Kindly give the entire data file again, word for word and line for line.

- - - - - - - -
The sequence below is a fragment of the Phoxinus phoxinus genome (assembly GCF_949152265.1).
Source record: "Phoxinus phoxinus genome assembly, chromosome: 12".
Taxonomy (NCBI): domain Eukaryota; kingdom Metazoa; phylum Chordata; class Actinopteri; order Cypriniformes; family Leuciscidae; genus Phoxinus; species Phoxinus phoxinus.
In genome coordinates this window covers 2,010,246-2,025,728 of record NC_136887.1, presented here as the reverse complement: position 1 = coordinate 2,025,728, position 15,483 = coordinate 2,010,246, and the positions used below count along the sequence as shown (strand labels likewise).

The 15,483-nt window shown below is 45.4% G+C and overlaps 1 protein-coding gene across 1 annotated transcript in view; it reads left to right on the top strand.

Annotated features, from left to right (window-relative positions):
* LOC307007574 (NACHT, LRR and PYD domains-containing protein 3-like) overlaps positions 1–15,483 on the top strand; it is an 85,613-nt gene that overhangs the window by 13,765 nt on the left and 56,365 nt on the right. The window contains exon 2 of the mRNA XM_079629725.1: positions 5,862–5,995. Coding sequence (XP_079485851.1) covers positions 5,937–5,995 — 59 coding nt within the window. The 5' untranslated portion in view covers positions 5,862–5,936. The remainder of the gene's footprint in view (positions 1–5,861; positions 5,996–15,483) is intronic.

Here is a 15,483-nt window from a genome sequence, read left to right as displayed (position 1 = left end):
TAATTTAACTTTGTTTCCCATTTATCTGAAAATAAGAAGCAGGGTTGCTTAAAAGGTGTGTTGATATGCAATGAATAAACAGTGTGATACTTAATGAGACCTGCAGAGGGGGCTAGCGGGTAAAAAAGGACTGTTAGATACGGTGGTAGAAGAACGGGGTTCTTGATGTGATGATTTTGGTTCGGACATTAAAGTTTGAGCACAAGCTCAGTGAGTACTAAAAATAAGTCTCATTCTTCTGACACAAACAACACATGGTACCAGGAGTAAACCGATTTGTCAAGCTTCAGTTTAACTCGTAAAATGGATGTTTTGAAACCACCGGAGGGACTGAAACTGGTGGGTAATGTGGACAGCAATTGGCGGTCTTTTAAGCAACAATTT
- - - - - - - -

The sequence below is a fragment of the Phoxinus phoxinus genome (assembly GCF_949152265.1).
Source record: "Phoxinus phoxinus genome assembly, chromosome: 12".
Taxonomy (NCBI): domain Eukaryota; kingdom Metazoa; phylum Chordata; class Actinopteri; order Cypriniformes; family Leuciscidae; genus Phoxinus; species Phoxinus phoxinus.
In genome coordinates this window covers 2,010,246-2,025,728 of record NC_136887.1, presented here as the reverse complement: position 1 = coordinate 2,025,728, position 15,483 = coordinate 2,010,246, and the positions used below count along the sequence as shown (strand labels likewise).

The 15,483-nt window shown below is 45.4% G+C and overlaps 1 protein-coding gene across 1 annotated transcript in view; it reads left to right on the top strand.

Annotated features, from left to right (window-relative positions):
* LOC307007574 (NACHT, LRR and PYD domains-containing protein 3-like) overlaps positions 1–15,483 on the top strand; it is an 85,613-nt gene that overhangs the window by 13,765 nt on the left and 56,365 nt on the right. The window contains exon 2 of the mRNA XM_079629725.1: positions 5,862–5,995. Coding sequence (XP_079485851.1) covers positions 5,937–5,995 — 59 coding nt within the window. The 5' untranslated portion in view covers positions 5,862–5,936. The remainder of the gene's footprint in view (positions 1–5,861; positions 5,996–15,483) is intronic.

Here is a 15,483-nt window from a genome sequence, read left to right as displayed (position 1 = left end):
TAATTTAACTTTGTTTCCCATTTATCTGAAAATAAGAAGCAGGGTTGCTTAAAAGGTGTGTTGATATGCAATGAATAAACAGTGTGATACTTAATGAGACCTGCAGAGGGGGCTAGCGGGTAAAAAAGGACTGTTAGATACGGTGGTAGAAGAACGGGGTTCTTGATGTGATGATTTTGGTTCGGACATTAAAGTTTGAGCACAAGCTCAGTGAGTACTAAAAATAAGTCTCATTCTTCTGACACAAACAACACATGGTACCAGGAGTAAACCGATTTGTCAAGCTTCAGTTTAACTCGTAAAATGGATGTTTTGAAACCACCGGAGGGACTGAAACTGGTGGGTAATGTGGACAGCAATTGGCGGTCTTTTAAGCAACAATTT